See the image for today’s outlook and head tohttp://www.thorntonweather.com for all the latest.

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Thornton starts workweek with a seasonal Monday, more of the same ahead

Monday, April 21st, 2014 6:59am MDT

Following our pleasant, springtime Easter weekend, we can expect to see similar conditions through the week.

Monday starts things off with high temperatures right near the average for the date of 67 degrees.  Mostly sunny skies will be above with some breezy winds early.  A few isolated showers / thunderstorms will be possible this afternoon but right now it looks like that activity will be south and west of us.

Looking ahead, Tuesday should be the warmest day of the week with highs in the mid to upper 70s and another chance for thunderstorms.  Wednesday through Friday will see highs right around normal again with periods of breezy winds.

Saturday will be cooler and then, depending on how things play out, we could see snow on Sunday.

See the image for today’s Thornton weather outlook and get more details about the extended forecast here.

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Severe Weather 101 – Severe Weather Awareness Week wrap up

Saturday, April 19th, 2014 8:30am MDT
Supercell thunderstorms like this can be beautiful - but they can also be deadly.  Do you know what to do when severe weather strikes?  (Stormscape Photography / FLICKR)

Supercell thunderstorms like this can be beautiful – but they can also be deadly. Do you know what to do when severe weather strikes? (Stormscape Photography / FLICKR)

Over the past week we have highlighted some of the severe weather hazards that we face in Colorado every spring and summer in our Severe Weather 101 series.  The dangers these present are significant and not to be taken lightly.

Tornadoes grab most of the headlines and certainly are a danger however others like lightning and flooding are more common and actually claim more lives.  We ask all of our readers to please, take the time to review these important articles – they could save yours and your family’s lives!

The National Weather Service has published a nice wrap up of Severe Weather Awareness Week that covers all the basics – see it below.  For more in depth information, please use the links at the bottom to view each article on our Severe Weather 101 series.  Be safe and be weatherwise!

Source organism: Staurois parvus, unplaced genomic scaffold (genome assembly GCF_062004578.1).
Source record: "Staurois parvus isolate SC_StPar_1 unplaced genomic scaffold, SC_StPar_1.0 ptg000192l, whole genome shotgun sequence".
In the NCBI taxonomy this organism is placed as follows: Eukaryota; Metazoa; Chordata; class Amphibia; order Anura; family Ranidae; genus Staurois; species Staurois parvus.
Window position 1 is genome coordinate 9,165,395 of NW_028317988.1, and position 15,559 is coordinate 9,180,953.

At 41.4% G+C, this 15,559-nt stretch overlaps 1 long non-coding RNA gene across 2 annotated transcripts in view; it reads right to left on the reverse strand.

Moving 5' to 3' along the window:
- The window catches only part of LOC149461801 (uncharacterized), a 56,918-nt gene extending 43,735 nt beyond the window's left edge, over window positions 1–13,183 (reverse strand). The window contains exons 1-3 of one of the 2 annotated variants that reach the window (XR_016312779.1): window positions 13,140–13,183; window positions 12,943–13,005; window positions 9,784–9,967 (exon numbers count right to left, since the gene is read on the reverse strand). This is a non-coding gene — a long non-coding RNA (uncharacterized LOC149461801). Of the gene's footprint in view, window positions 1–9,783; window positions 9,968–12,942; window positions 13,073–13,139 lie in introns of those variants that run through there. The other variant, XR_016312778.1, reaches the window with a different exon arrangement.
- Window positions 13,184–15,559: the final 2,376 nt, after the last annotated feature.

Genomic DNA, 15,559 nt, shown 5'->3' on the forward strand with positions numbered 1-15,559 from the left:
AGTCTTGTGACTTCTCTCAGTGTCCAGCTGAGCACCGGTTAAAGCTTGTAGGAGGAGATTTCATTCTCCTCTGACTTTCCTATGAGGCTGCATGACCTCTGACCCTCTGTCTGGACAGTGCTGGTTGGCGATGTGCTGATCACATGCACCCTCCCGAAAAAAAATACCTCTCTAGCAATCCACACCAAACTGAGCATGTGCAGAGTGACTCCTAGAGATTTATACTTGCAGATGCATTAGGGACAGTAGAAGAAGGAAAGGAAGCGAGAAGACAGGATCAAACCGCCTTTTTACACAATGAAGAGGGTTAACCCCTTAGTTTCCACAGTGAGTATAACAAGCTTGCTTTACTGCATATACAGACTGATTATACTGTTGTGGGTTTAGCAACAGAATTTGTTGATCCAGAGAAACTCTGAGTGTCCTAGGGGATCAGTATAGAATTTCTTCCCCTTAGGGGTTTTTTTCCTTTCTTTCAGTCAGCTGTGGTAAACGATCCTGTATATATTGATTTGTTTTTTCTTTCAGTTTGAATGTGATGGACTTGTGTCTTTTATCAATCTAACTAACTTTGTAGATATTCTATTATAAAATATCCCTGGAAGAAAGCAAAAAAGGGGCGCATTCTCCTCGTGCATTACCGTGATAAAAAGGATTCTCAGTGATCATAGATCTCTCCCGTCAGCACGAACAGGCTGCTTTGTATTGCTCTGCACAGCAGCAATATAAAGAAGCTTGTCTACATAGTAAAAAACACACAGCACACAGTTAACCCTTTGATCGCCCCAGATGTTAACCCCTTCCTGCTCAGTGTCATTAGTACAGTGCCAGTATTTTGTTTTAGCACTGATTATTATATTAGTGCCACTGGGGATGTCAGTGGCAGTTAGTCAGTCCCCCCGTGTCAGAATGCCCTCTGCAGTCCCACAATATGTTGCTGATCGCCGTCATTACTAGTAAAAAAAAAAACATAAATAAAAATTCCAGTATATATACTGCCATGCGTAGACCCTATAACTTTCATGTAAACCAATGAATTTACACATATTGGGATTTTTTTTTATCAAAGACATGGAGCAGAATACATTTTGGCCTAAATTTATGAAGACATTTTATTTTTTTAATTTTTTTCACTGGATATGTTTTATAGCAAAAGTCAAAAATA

PUBLIC INFORMATION STATEMENT
NATIONAL WEATHER SERVICE GRAND JUNCTION CO
600 AM MDT SAT APR 19 2014

SEVERE WEATHER AWARENESS WEEK IN REVIEW

Severe Weather Awareness Week in review…

Severe Weather Awareness Week in Colorado concludes today. During the past week we have presented information and safety rules for tornadoes, lightning and wildfires, floods and flash floods, straight-line thunderstorm winds, hail, and our warning programs.

We will now review some of the most important safety rules in our effort to build a Weather-Ready Nation.

Be weather-wise by staying informed on expected weather in your area. The National Weather Service is typically aware of the potential for severe weather many hours or even days before any severe weather watches or warnings are issued, providing forecast products to heighten your awareness. A Weather Story product is posted each day on National Weather Service Internet pages and Facebook pages which includes a map and text on possible hazardous weather expected within the next seven days.

A Hazardous Weather Outlook is also issued daily with information on possible hazardous weather through the next seven days. A watch is issued when conditions for severe weather or flooding become possible. A warning is then issued when life threatening conditions are imminent or occurring.

Tornadoes

Tornadoes can even strike in mountain areas.  In 2008 on August 23rd, this rope tornado struck Park County near Eleven Mile Reservoir.  Image courtesy Jerry Bivens.

Tornadoes can even strike in mountain areas. In 2008 on August 23rd, this rope tornado struck Park County near Eleven Mile Reservoir. Image courtesy Jerry Bivens.

The best way to protect yourself from tornadoes is to have a plan of action. The safest place to be if a tornado approaches is in a basement or safe room within a well-built structure, or in an underground storm shelter. If none of these options are available, move to a hallway or a small interior room on the lowest floor, usually this is a closet or bathroom. Get under a heavy piece of furniture or in a bath tub and cover yourself with blankets. Remember, the greatest risk of injury from tornadoes is from flying debris.